This month, I want to address one of the biggest myths perpetuated by private practice optometry — that patients or customers will not pay full price for their eyewear.
Let’s start with the agreement that the majority of patients (approximately 60 percent) use some form of third party payment in the purchase of their eyecare and eyewear. This amounts to starting off with a significant discount on their eyewear purchase. What if our auto insurance saved us 30 percent on the purchase of new car? Would we go ahead and purchase the low-end, or even mid-range models, or would we test drive a luxury model? I mean after all, we’re saving 30 percent right off the top! Of course we would, it just makes sense, to go ahead and purchase what we want and only pay 70 percent of what it would normally cost.
Why do we think our patients are any different when it comes to buying prescription eyewear? We think they’re different because we think they are different. We reinforce this mindset among our staff by the way we inventory frame lines designating “insurance frames.” Our staff knows that so called “insurance frames” are inexpensive, usually not current designs and segmented into a “discount bin” area of the optical.
We reinforce that patients won’t pay full price by endorsing discounts on second or third pairs as the only way of selling them. I have worked around many practices which, by default, offer 50 percent off a second and third pair of prescription eyewear and they still don’t sell more than 10 percent of their patients multiple pairs. Offering a steep discount does not sell multiple pairs of eyewear. Sales people sell multiple pairs of eyewear.
"I have often recommended that instead of discounting the second or third pair, tell your sales people they will receive $50 for every second or third pair they sell at full price and see how many $50 bills you hand out each day.”
I have often recommended that instead of discounting the second or third pair, tell your sales people they will receive $50 for every second or third pair they sell at full price and see how many $50 bills you hand out each day. I actually had a doctor tell me they wouldn’t even try this idea because they were afraid that their staff would get used to making too much money. Needless to say, this office doesn’t sell many multiple pairs, even though they promote them at 50 percent off.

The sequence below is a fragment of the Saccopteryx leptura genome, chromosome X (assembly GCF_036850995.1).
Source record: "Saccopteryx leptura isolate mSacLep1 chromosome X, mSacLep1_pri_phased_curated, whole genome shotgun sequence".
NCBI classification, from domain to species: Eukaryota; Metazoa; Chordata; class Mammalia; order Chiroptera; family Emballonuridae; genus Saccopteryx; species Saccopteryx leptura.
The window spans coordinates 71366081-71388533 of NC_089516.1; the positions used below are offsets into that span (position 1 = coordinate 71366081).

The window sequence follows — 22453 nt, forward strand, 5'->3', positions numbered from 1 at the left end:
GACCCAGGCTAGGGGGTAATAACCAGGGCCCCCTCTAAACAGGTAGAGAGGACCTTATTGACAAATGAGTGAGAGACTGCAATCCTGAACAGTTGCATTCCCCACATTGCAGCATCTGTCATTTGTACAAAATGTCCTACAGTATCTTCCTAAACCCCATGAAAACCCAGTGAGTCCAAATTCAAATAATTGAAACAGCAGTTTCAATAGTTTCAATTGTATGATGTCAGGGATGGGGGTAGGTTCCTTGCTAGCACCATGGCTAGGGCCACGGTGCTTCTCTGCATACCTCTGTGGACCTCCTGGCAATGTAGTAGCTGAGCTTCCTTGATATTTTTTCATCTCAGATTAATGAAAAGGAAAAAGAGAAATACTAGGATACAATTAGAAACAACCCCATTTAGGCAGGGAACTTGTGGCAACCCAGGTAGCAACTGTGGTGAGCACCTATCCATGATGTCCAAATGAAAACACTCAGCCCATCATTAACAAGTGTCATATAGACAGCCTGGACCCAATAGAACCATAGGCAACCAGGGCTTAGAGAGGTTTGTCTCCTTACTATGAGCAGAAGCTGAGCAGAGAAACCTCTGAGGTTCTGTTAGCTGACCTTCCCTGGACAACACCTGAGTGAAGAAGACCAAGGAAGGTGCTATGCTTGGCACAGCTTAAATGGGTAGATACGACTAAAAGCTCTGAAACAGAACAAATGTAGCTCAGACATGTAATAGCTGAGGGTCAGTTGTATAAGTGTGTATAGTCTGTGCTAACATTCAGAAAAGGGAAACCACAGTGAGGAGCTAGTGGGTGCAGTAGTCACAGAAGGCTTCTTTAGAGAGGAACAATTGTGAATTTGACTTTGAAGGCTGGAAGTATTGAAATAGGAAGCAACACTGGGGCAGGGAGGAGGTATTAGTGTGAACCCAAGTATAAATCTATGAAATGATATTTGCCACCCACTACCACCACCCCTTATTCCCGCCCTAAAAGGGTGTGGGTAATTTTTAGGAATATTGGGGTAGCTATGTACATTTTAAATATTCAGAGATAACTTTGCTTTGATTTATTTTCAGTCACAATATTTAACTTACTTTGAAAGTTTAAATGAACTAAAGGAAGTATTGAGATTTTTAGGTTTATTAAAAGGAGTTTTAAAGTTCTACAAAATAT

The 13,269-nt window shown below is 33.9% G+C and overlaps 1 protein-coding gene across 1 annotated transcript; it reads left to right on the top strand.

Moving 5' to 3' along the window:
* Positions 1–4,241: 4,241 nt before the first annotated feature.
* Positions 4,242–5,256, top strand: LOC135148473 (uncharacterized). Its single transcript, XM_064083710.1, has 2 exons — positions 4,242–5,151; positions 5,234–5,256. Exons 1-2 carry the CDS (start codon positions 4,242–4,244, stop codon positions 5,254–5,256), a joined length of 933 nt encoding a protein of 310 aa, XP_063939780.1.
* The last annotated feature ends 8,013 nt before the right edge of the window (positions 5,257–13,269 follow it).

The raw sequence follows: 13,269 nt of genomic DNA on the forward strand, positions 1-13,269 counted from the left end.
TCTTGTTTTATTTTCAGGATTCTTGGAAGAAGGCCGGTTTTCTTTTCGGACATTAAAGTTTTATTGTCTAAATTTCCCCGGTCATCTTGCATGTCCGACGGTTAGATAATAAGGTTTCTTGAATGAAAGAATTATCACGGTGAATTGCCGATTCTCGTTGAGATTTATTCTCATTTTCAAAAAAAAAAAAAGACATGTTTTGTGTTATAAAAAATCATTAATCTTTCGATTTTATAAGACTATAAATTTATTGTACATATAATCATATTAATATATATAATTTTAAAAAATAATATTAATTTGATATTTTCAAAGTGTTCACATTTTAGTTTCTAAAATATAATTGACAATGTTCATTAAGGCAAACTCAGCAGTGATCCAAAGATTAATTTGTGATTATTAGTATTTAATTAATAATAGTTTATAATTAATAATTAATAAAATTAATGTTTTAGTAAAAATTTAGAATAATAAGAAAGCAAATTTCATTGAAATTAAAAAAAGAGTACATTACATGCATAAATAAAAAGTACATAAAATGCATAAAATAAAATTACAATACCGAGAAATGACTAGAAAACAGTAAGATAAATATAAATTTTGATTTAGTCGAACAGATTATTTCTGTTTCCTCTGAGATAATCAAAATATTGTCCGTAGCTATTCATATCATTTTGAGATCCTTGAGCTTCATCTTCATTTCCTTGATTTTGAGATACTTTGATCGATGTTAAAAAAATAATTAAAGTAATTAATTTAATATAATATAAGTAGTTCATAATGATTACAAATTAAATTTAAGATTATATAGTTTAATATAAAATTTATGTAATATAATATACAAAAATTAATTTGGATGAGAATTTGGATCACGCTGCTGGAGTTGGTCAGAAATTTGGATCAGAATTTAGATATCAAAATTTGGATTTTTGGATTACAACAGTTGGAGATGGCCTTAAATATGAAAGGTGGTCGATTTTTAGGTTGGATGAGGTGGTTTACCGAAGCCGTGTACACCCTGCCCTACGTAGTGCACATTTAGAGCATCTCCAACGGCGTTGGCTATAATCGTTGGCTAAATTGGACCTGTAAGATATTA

If we don’t believe in the value of a second, third or even fourth pair of eyewear, why do we think patients will if we just discount them enough? Think about it, this makes no sense whatsoever.
We are fortunate to be in the business of helping people experience the best vision possible and look their best in new, stylish and fashionable eyewear. The optical is the part that patients get excited about. They look forward to picking out new glasses and come to our offices eager to spend money and purchase something fun and new but before they even walk in, we believe that they only want cheap and discounted product. In the words of Cher’s character in Moonstruck, “snap out of it!” Don’t buy the big lie, get excited with them and have some fun helping them buy what they’ve come for.
This article originally appeared in the May 2017 edition of INVISION.